At Clear Sky Recovery, we are on the cutting-edge of drug rehabilitation treatment with the use of ibogaine. This medically based, clinically managed treatment program is transformative in its ability to alleviate withdrawal symptoms and drug cravings while also lowering the risk of relapse. Because of our expertise and research in the field, we are always eager to share information on new developments in the use of psychotropics to reset drug addictions and other health issues so people can move forward in their lives.
One such development is the recent news that the U.S. Food and Drug Administration (FDA) has approved an application submitted by the Multidisciplinary Association for Psychedelic Studies (MAPS) for an Expanded Access program for MDMA-assisted psychotherapy for post traumatic stress disorder. The goal of this program is to give early access to potentially beneficial investigational therapies for people with serious or life-threatening conditions. Typically, these people have already pursued other avenues of treatment to no avail, and they are unable to participate in Phase 3 clinical trials.
In MAPS’ Expanded Access program, 50 patients will receive the nonprofit organization’s treatment protocol for MDMA-assisted psychotherapy. After working with the first 35 patients, MAPS plans to submit patient data to the FDA with the aim of expanding the program. There will be up to 10 qualifying treatment sites for the program, and patients can apply to a specific site once the program begins. The protocol still has to be approved by the U.S. Drug Enforcement Administration and the Institutional Review Board.
How the Program Would Work
MDMA is a powerful drug. It’s short for 3,4-methylenedioxy-methamphetamine, the drug’s official name. This synthetic drug also has other street names, including ecstasy and molly. Unlike many psychedelic substances, it has a phenylethylamine backbone, which means it has properties associated with both stimulants and hallucinogens. In MDMA-assisted psychotherapy, biological and psychotherapeutic approaches are used to encourage trauma processing, in order to decrease chronic stress reactions to triggers. As the MAPS treatment manual states:
“PTSD involves a deficit in the extinction of fear conditioning. As a result, a combined treatment of MDMA and psychotherapy may be especially useful for treating PTSD because MDMA can attenuate the fear response and decrease defensiveness without blocking access to memories or preventing a deep and genuine experience of emotion. While the specific mechanisms involved are not completely understood, MDMA is known to significantly decrease activity in the left amygdala. Studies in healthy volunteers suggest that MDMA alters recognition of and responses to expressions of facial emotion in ways that foster greater rapport, such as making facial expressions of positive emotion easier to recognize and negative emotions harder to detect. This action is compatible with reported effects of MDMA such as reduction in fear or defensiveness and it contrasts with the stimulation of the amygdala observed in animal models of conditioned fear, a state similar to PTSD. Current studies of MDMA-assisted psychotherapy suggest that this reduction in stress-induced activation of the amygdala may be enhanced by interaction with the therapists during and after the MDMA experience.”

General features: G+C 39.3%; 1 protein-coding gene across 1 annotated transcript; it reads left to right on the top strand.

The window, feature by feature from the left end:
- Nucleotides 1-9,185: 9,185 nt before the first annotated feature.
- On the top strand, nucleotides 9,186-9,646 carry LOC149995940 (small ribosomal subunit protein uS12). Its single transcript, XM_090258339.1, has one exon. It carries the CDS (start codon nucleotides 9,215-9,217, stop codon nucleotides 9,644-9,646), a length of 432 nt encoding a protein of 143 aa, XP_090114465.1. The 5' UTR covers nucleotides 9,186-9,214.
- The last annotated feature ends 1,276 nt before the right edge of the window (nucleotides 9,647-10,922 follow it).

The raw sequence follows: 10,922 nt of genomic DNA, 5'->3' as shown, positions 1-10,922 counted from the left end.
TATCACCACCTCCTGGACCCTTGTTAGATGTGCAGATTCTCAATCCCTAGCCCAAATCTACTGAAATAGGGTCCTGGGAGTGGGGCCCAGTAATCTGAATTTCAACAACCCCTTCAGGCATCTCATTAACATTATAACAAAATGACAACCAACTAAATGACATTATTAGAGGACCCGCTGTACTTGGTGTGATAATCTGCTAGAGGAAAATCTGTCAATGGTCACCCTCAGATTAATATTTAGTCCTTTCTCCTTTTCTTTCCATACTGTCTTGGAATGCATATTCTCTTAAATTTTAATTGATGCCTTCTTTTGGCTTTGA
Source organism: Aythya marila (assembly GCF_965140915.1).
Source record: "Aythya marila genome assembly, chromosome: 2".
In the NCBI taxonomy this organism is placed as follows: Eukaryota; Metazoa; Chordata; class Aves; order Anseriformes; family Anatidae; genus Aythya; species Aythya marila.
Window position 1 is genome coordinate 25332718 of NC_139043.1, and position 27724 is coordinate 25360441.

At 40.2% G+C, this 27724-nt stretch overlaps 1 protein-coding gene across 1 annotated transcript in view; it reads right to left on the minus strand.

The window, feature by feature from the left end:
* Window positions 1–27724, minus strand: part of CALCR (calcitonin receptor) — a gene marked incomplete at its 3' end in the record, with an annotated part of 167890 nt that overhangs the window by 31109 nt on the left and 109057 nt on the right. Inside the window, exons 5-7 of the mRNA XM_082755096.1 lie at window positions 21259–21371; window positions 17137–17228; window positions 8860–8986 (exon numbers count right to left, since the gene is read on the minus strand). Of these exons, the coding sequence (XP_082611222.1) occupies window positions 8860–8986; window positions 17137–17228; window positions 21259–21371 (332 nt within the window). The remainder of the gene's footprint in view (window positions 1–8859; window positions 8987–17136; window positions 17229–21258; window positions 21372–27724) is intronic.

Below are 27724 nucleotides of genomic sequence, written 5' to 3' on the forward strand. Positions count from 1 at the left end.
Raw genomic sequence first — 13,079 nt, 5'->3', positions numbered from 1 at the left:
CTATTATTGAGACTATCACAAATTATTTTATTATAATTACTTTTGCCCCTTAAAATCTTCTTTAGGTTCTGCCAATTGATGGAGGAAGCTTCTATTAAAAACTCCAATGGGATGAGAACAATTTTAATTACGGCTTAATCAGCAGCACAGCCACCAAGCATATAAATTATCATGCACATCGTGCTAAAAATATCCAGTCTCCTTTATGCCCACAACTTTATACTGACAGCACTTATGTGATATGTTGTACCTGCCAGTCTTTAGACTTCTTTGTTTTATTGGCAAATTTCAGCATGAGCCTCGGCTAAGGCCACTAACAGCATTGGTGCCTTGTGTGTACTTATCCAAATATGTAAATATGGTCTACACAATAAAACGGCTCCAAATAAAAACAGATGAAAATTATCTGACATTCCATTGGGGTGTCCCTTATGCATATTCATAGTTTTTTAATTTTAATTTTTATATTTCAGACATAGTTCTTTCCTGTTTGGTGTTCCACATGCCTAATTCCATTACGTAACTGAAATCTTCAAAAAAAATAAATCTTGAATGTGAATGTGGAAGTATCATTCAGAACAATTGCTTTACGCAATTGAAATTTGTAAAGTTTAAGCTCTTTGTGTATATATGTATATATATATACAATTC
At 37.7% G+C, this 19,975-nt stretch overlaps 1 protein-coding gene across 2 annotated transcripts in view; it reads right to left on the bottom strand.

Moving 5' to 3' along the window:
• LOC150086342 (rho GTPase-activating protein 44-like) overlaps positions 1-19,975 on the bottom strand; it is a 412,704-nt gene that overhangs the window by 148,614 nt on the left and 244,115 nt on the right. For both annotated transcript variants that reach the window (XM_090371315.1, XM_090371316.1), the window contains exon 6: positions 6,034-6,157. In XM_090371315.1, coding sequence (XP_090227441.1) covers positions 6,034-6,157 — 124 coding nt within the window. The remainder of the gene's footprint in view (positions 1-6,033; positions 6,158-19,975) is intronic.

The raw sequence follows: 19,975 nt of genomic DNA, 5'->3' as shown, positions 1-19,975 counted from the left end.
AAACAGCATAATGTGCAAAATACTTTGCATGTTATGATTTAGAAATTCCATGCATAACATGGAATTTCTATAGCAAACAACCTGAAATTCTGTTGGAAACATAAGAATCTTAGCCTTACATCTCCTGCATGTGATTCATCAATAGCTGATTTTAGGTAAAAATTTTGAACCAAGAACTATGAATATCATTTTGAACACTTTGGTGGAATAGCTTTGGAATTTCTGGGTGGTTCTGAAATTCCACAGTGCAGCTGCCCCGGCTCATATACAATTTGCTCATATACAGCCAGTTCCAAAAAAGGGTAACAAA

The recently approved Expanded Access program encompasses up to three doses of MDMA along with psychotherapy in a controlled clinical setting. Patients do not fill their own prescriptions for the drug or take it at home on their own. The treatment is only available under doctor supervision and administered in therapeutic settings where each patient is supervised by a pair of certified clinicians.
The program is not to be confused with the Phase 3 clinical trials that MAPS also operates; currently, there are 15 sites for these trials in America, Canada, and Israel. The Expanded Access program is limited to patients with moderate to severe PTSD that has withstood all treatment attempts, and the FDA requires that at least one of the pair of therapists should have a medical or clinical doctorate. There is also no control group and patients must pay the costs for their treatment.
MDMA’s roots as a therapeutic drug date back to research studies conducted in the 1970s, but those were halted after it was classified as a Schedule 1 drug in the 1980s. It wasn’t until 2017 that the FDA granted MDMA-assisted psychotherapy the Breakthrough Therapy Designation, which re-opened the door to research. MAPS’ Phase 3 trials are scheduled to finish in 2021, and the FDA could bestow final approval as early as the following year.
These developments are exciting and hold great promise for the future. As MAPS Founder and Executive Director Rick Doblin, Ph.D., said, “We commend the FDA for recognizing the great unmet medical need of PTSD by allowing access to MDMA-assisted psychotherapy on a compassionate basis for people with treatment-resistant PTSD. We are delighted to begin generating real-world evidence about this potential new treatment.”
To learn more about how medically based psychedelic treatment programs work, contact Clear Sky Recovery today. We are the foremost leaders in ibogaine treatment for drug dependency, and our team is made up of experts in the field who are committed to compassionate care for all of our clients.
Dr. Sola is one of the world’s leading experts in medically-based ibogaine treatment; he has more clinical experience with safe and effective ibogaine administration than any other M.D. in the world today.